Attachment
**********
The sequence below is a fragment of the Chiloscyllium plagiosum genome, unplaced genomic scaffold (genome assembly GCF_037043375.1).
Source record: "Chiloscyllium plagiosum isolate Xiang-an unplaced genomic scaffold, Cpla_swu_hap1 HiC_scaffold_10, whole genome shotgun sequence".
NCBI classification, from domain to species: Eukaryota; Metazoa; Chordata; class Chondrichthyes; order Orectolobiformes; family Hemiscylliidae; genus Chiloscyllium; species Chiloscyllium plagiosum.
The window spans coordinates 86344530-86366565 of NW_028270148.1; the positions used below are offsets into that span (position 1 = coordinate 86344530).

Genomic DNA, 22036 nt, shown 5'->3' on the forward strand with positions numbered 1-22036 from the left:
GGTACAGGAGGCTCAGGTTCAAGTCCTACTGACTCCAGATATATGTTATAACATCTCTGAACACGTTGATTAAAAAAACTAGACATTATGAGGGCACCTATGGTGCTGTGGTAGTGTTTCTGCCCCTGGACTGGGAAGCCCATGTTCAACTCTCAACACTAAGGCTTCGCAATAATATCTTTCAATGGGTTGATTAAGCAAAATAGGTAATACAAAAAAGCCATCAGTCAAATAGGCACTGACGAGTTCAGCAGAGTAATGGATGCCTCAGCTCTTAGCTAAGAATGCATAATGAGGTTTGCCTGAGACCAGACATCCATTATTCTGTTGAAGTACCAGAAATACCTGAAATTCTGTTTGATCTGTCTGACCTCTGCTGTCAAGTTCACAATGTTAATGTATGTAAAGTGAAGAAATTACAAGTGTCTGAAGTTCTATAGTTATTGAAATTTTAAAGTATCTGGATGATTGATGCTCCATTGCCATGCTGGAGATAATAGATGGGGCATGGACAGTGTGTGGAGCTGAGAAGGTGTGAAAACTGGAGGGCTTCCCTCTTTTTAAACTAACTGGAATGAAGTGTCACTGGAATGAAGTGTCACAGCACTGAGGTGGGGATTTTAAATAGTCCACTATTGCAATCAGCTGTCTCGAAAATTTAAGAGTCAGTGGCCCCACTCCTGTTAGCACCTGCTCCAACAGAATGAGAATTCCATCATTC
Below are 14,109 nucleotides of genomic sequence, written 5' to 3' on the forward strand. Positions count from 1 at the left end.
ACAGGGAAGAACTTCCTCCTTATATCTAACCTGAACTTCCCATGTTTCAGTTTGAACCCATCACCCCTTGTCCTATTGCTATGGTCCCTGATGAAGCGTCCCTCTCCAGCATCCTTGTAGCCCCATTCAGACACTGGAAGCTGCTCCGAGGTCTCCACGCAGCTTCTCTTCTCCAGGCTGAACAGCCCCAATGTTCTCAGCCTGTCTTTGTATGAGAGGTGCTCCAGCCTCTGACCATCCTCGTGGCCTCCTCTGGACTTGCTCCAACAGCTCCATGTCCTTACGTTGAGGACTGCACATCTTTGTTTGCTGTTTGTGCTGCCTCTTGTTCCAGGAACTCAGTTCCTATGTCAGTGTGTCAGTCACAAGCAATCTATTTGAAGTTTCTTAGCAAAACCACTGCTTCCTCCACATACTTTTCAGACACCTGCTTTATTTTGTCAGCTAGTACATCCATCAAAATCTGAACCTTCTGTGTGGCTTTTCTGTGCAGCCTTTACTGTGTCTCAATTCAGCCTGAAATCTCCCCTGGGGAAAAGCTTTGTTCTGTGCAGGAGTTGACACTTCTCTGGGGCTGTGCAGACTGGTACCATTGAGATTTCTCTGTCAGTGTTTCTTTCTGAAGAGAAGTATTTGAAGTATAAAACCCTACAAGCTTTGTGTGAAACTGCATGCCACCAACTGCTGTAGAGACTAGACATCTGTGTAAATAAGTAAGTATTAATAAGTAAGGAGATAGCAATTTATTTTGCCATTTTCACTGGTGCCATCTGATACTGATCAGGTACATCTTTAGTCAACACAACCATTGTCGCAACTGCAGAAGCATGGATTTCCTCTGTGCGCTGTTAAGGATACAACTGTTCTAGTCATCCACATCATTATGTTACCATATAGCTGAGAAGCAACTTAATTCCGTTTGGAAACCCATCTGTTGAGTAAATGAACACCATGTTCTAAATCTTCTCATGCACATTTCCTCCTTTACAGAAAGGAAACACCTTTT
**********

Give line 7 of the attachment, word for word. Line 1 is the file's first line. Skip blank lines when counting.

Below are 14,109 nucleotides of genomic sequence, written 5' to 3' on the forward strand. Positions count from 1 at the left end.